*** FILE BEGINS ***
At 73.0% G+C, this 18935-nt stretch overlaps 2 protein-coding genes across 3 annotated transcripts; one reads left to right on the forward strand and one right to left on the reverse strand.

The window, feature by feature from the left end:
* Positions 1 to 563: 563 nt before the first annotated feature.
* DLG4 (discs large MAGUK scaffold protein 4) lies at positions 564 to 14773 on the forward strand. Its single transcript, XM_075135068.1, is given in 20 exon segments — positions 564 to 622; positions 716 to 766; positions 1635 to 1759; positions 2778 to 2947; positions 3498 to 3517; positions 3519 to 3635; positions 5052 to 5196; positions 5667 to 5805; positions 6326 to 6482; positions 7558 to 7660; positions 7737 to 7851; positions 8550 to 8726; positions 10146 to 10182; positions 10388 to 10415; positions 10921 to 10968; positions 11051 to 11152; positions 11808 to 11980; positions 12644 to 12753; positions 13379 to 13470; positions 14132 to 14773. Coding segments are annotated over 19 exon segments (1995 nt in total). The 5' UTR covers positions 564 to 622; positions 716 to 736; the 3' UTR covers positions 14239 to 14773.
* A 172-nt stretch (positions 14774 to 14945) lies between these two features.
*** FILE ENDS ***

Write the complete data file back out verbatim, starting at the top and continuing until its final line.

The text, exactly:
At 73.0% G+C, this 18935-nt stretch overlaps 2 protein-coding genes across 3 annotated transcripts; one reads left to right on the forward strand and one right to left on the reverse strand.

The window, feature by feature from the left end:
* Positions 1 to 563: 563 nt before the first annotated feature.
* DLG4 (discs large MAGUK scaffold protein 4) lies at positions 564 to 14773 on the forward strand. Its single transcript, XM_075135068.1, is given in 20 exon segments — positions 564 to 622; positions 716 to 766; positions 1635 to 1759; positions 2778 to 2947; positions 3498 to 3517; positions 3519 to 3635; positions 5052 to 5196; positions 5667 to 5805; positions 6326 to 6482; positions 7558 to 7660; positions 7737 to 7851; positions 8550 to 8726; positions 10146 to 10182; positions 10388 to 10415; positions 10921 to 10968; positions 11051 to 11152; positions 11808 to 11980; positions 12644 to 12753; positions 13379 to 13470; positions 14132 to 14773. Coding segments are annotated over 19 exon segments (1995 nt in total). The 5' UTR covers positions 564 to 622; positions 716 to 736; the 3' UTR covers positions 14239 to 14773.
* A 172-nt stretch (positions 14774 to 14945) lies between these two features.